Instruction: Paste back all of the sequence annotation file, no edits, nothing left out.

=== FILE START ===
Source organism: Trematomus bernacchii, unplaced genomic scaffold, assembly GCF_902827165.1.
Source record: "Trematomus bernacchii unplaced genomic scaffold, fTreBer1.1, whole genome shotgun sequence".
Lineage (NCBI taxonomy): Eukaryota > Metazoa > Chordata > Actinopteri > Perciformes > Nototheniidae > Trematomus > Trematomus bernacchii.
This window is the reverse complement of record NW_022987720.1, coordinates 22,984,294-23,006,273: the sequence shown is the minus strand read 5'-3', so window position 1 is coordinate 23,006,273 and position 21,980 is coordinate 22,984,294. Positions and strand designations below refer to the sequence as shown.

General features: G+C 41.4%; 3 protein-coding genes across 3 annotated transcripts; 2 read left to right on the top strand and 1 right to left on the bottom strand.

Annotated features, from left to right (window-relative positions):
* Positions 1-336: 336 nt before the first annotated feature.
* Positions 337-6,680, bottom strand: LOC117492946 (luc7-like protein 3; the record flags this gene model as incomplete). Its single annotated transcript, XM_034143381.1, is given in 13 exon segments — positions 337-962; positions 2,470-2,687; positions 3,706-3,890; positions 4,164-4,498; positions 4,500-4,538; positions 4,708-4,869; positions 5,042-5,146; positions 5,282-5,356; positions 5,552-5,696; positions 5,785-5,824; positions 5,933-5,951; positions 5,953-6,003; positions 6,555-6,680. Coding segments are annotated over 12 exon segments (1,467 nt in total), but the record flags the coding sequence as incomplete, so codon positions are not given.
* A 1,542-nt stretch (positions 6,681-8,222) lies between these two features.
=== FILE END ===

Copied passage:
Source organism: Trematomus bernacchii, unplaced genomic scaffold, assembly GCF_902827165.1.
Source record: "Trematomus bernacchii unplaced genomic scaffold, fTreBer1.1, whole genome shotgun sequence".
Lineage (NCBI taxonomy): Eukaryota > Metazoa > Chordata > Actinopteri > Perciformes > Nototheniidae > Trematomus > Trematomus bernacchii.
This window is the reverse complement of record NW_022987720.1, coordinates 22,984,294-23,006,273: the sequence shown is the minus strand read 5'-3', so window position 1 is coordinate 23,006,273 and position 21,980 is coordinate 22,984,294. Positions and strand designations below refer to the sequence as shown.

General features: G+C 41.4%; 3 protein-coding genes across 3 annotated transcripts; 2 read left to right on the top strand and 1 right to left on the bottom strand.

Annotated features, from left to right (window-relative positions):
* Positions 1-336: 336 nt before the first annotated feature.
* Positions 337-6,680, bottom strand: LOC117492946 (luc7-like protein 3; the record flags this gene model as incomplete). Its single annotated transcript, XM_034143381.1, is given in 13 exon segments — positions 337-962; positions 2,470-2,687; positions 3,706-3,890; positions 4,164-4,498; positions 4,500-4,538; positions 4,708-4,869; positions 5,042-5,146; positions 5,282-5,356; positions 5,552-5,696; positions 5,785-5,824; positions 5,933-5,951; positions 5,953-6,003; positions 6,555-6,680. Coding segments are annotated over 12 exon segments (1,467 nt in total), but the record flags the coding sequence as incomplete, so codon positions are not given.
* A 1,542-nt stretch (positions 6,681-8,222) lies between these two features.